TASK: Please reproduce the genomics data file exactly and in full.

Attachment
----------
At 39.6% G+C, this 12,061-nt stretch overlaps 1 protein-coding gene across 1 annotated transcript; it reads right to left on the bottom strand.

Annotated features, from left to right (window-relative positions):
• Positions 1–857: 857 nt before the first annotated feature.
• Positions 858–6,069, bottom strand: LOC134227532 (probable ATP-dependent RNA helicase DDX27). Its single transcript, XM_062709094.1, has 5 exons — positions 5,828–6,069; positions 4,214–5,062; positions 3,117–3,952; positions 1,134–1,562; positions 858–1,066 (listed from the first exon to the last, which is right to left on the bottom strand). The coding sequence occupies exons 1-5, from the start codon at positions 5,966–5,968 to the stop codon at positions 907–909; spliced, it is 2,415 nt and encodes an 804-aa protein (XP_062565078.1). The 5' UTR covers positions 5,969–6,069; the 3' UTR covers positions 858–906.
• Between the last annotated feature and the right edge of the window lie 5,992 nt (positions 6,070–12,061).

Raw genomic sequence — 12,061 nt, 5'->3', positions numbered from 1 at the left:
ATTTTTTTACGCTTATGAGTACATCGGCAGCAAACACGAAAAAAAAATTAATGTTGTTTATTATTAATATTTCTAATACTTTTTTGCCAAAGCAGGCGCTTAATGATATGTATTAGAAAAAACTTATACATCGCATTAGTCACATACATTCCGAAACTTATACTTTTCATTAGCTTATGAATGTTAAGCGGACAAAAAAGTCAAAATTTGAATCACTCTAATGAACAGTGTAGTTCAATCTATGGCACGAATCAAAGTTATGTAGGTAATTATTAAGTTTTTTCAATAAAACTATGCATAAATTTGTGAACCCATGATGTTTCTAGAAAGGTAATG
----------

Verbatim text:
At 39.6% G+C, this 12,061-nt stretch overlaps 1 protein-coding gene across 1 annotated transcript; it reads right to left on the bottom strand.

Annotated features, from left to right (window-relative positions):
• Positions 1–857: 857 nt before the first annotated feature.
• Positions 858–6,069, bottom strand: LOC134227532 (probable ATP-dependent RNA helicase DDX27). Its single transcript, XM_062709094.1, has 5 exons — positions 5,828–6,069; positions 4,214–5,062; positions 3,117–3,952; positions 1,134–1,562; positions 858–1,066 (listed from the first exon to the last, which is right to left on the bottom strand). The coding sequence occupies exons 1-5, from the start codon at positions 5,966–5,968 to the stop codon at positions 907–909; spliced, it is 2,415 nt and encodes an 804-aa protein (XP_062565078.1). The 5' UTR covers positions 5,969–6,069; the 3' UTR covers positions 858–906.
• Between the last annotated feature and the right edge of the window lie 5,992 nt (positions 6,070–12,061).

Raw genomic sequence — 12,061 nt, 5'->3', positions numbered from 1 at the left:
ATTTTTTTACGCTTATGAGTACATCGGCAGCAAACACGAAAAAAAAATTAATGTTGTTTATTATTAATATTTCTAATACTTTTTTGCCAAAGCAGGCGCTTAATGATATGTATTAGAAAAAACTTATACATCGCATTAGTCACATACATTCCGAAACTTATACTTTTCATTAGCTTATGAATGTTAAGCGGACAAAAAAGTCAAAATTTGAATCACTCTAATGAACAGTGTAGTTCAATCTATGGCACGAATCAAAGTTATGTAGGTAATTATTAAGTTTTTTCAATAAAACTATGCATAAATTTGTGAACCCATGATGTTTCTAGAAAGGTAATG